Lameness in farm dogs

Lameness is one of the most common presenting causes of working farm dogs to the vet clinic. Lameness refers to unevenness in the gait due to an inability to move one or more limbs normally with sudden onset or progressive and ongoing.

Lameness in the working dog can be grouped into a few main causes:

Sudden or acute onset in actively working dogs (usually trauma related)

  • Fracture or broken limb
  • Ligament or tendon damage
  • Joint damage such as dislocation or infection
  • Muscle pain, or soft tissue infections
  • Pad injuries and toe infections

Young growing dogs (usually related to abnormal growth of bones or cartilage)

  • Developmental disease of bones or cartilage
  • Injury

Older dogs

  • Degenerative joint disease or osteoarthritis
  • Old injuries

Examination and diagnosis

Examination of lame dogs firstly involves watching the dog move to gauge an idea on the severity of the lameness and to help identify which limb is affected. This is followed up by feeling the leg for any areas of swelling, heat, crepitus (crunching feeling of fractures) or wounds. The joints will be manipulated to check for normal ranges of motion, stability and any signs of pain. Ligaments and tendons will be tested for any signs of laxity and possible damage such as tears. A combination of these tests helps to narrow down the area of the leg that is affected for further testing such as radiographs (x-ray) or collection of samples (such as joint fluid) if needed for further analysis.

Sometimes your veterinarian may also recommend other tests such as urine or blood tests depending on the severity and duration of the lameness. These tests can help to identify an infectious cause.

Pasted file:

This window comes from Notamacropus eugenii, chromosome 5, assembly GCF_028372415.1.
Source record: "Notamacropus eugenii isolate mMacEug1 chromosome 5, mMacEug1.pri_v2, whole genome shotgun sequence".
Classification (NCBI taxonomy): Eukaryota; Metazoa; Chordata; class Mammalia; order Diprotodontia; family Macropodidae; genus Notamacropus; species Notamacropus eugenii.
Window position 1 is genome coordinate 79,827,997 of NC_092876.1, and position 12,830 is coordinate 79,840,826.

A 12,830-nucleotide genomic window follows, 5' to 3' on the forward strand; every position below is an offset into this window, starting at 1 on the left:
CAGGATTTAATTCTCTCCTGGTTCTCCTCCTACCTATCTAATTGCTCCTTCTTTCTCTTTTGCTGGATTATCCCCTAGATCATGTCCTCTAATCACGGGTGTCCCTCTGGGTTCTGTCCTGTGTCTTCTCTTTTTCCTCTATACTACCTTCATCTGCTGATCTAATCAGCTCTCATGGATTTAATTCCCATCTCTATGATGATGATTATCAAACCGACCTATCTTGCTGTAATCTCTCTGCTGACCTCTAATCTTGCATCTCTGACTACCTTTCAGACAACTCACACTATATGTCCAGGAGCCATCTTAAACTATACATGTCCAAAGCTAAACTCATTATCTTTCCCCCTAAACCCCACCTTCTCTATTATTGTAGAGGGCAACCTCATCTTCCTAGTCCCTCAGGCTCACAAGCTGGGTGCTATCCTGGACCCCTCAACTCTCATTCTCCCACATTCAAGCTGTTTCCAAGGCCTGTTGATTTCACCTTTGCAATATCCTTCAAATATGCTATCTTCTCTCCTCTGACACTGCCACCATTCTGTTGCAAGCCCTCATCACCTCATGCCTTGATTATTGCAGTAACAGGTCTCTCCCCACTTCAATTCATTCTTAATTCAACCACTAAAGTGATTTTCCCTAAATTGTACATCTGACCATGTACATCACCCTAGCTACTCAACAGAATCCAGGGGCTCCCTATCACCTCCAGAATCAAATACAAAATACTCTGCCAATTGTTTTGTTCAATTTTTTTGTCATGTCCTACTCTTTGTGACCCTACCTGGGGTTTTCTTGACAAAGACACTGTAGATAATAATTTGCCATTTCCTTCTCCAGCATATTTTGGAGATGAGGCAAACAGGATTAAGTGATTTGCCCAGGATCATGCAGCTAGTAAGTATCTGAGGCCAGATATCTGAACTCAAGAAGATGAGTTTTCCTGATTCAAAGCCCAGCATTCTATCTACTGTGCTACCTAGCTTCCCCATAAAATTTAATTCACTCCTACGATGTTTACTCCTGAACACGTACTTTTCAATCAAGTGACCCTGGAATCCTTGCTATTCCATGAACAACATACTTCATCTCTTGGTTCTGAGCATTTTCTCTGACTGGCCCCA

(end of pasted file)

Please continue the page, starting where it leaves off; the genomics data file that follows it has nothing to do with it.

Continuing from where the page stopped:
Treatment

Depending on the cause of the lameness, treatment can range from anti-inflammatories and rest, right through to intense surgical correction.

For fractures and ligament damage, surgery is often required for the dog to make a full recovery and return to normal work. However, with surgical correction, you must make a commitment to the aftercare which follows surgery and can often take weeks to months before returning to part or full work.

Wounds and infections in the paws or legs may require surgery to clean up, along with antibiotic treatments and bandaging. Wounds which cannot be closed with surgery may require bandaging for long periods of time with frequent bandage changes to help speed up the healing process.

Degenerative joint disease (DJD) or osteoarthritis is a loss of healthy cartilage from joint surfaces which results in bone on bone contact and inflammation in the joints. This can be managed with specifically designed diets which help to lubricate the joints. Fish oil supplements and anti-inflammatory drugs can also be added to relieve the pain associated with DJD. Maintaining a healthy weight is also crucial for these dogs.

Prevention

Keep young and growing pups on a diet designed for healthy bone growth and development. This is particularly crucial in the working breeds to set them up well for a long working life ahead.

Maintain a level of fitness in working dogs over quieter periods so they are not expected to go straight into heavy workloads. Unfit dogs may break down with pad injuries, toe infections and muscle strains.

Keep working dogs warm and dry in winter with warm housing and, if needed, jackets.

If your dog becomes lame, bring them into the clinic to be seen as soon as possible. In lameness cases, the sooner the dog is treated the higher likelihood of success and shorter time to return to work. For any questions or advice regarding lameness in your working dog, please contact your veterinarian.

 

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